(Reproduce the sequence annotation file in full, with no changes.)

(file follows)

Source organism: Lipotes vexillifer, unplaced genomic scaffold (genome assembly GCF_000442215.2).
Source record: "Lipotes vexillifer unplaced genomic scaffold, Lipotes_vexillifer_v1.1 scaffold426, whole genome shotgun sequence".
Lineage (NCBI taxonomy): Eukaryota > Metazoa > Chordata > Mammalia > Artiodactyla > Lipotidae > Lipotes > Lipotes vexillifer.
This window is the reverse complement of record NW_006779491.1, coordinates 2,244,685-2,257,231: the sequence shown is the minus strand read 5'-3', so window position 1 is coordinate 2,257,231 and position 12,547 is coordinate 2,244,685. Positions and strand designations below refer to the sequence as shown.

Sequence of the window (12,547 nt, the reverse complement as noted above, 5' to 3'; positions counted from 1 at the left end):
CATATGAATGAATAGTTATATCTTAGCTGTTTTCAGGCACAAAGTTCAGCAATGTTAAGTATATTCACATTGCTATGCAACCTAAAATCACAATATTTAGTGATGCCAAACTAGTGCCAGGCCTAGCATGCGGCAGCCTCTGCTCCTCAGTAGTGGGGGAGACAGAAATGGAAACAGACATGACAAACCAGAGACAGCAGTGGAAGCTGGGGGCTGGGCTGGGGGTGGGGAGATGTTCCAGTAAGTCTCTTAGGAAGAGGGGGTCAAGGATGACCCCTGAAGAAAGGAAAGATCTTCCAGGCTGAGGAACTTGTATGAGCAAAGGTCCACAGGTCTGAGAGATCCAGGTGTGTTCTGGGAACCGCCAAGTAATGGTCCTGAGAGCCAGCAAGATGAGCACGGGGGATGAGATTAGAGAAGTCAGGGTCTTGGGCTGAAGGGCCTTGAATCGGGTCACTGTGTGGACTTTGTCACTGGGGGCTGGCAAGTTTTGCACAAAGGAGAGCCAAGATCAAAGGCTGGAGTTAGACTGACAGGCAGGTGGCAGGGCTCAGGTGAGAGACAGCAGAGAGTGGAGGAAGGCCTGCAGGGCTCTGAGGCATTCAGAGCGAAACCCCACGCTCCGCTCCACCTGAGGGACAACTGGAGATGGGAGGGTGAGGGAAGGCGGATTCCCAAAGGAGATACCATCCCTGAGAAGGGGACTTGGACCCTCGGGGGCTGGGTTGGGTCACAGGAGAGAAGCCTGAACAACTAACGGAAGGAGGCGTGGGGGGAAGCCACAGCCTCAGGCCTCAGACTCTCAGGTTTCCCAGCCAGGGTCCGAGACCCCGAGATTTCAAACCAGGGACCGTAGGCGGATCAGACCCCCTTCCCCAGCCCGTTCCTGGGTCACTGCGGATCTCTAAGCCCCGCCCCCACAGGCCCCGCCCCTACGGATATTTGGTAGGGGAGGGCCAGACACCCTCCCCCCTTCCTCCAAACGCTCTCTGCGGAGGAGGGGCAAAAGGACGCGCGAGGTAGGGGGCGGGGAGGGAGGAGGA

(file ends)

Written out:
Source organism: Lipotes vexillifer, unplaced genomic scaffold (genome assembly GCF_000442215.2).
Source record: "Lipotes vexillifer unplaced genomic scaffold, Lipotes_vexillifer_v1.1 scaffold426, whole genome shotgun sequence".
Lineage (NCBI taxonomy): Eukaryota > Metazoa > Chordata > Mammalia > Artiodactyla > Lipotidae > Lipotes > Lipotes vexillifer.
This window is the reverse complement of record NW_006779491.1, coordinates 2,244,685-2,257,231: the sequence shown is the minus strand read 5'-3', so window position 1 is coordinate 2,257,231 and position 12,547 is coordinate 2,244,685. Positions and strand designations below refer to the sequence as shown.

Sequence of the window (12,547 nt, the reverse complement as noted above, 5' to 3'; positions counted from 1 at the left end):
CATATGAATGAATAGTTATATCTTAGCTGTTTTCAGGCACAAAGTTCAGCAATGTTAAGTATATTCACATTGCTATGCAACCTAAAATCACAATATTTAGTGATGCCAAACTAGTGCCAGGCCTAGCATGCGGCAGCCTCTGCTCCTCAGTAGTGGGGGAGACAGAAATGGAAACAGACATGACAAACCAGAGACAGCAGTGGAAGCTGGGGGCTGGGCTGGGGGTGGGGAGATGTTCCAGTAAGTCTCTTAGGAAGAGGGGGTCAAGGATGACCCCTGAAGAAAGGAAAGATCTTCCAGGCTGAGGAACTTGTATGAGCAAAGGTCCACAGGTCTGAGAGATCCAGGTGTGTTCTGGGAACCGCCAAGTAATGGTCCTGAGAGCCAGCAAGATGAGCACGGGGGATGAGATTAGAGAAGTCAGGGTCTTGGGCTGAAGGGCCTTGAATCGGGTCACTGTGTGGACTTTGTCACTGGGGGCTGGCAAGTTTTGCACAAAGGAGAGCCAAGATCAAAGGCTGGAGTTAGACTGACAGGCAGGTGGCAGGGCTCAGGTGAGAGACAGCAGAGAGTGGAGGAAGGCCTGCAGGGCTCTGAGGCATTCAGAGCGAAACCCCACGCTCCGCTCCACCTGAGGGACAACTGGAGATGGGAGGGTGAGGGAAGGCGGATTCCCAAAGGAGATACCATCCCTGAGAAGGGGACTTGGACCCTCGGGGGCTGGGTTGGGTCACAGGAGAGAAGCCTGAACAACTAACGGAAGGAGGCGTGGGGGGAAGCCACAGCCTCAGGCCTCAGACTCTCAGGTTTCCCAGCCAGGGTCCGAGACCCCGAGATTTCAAACCAGGGACCGTAGGCGGATCAGACCCCCTTCCCCAGCCCGTTCCTGGGTCACTGCGGATCTCTAAGCCCCGCCCCCACAGGCCCCGCCCCTACGGATATTTGGTAGGGGAGGGCCAGACACCCTCCCCCCTTCCTCCAAACGCTCTCTGCGGAGGAGGGGCAAAAGGACGCGCGAGGTAGGGGGCGGGGAGGGAGGAGGA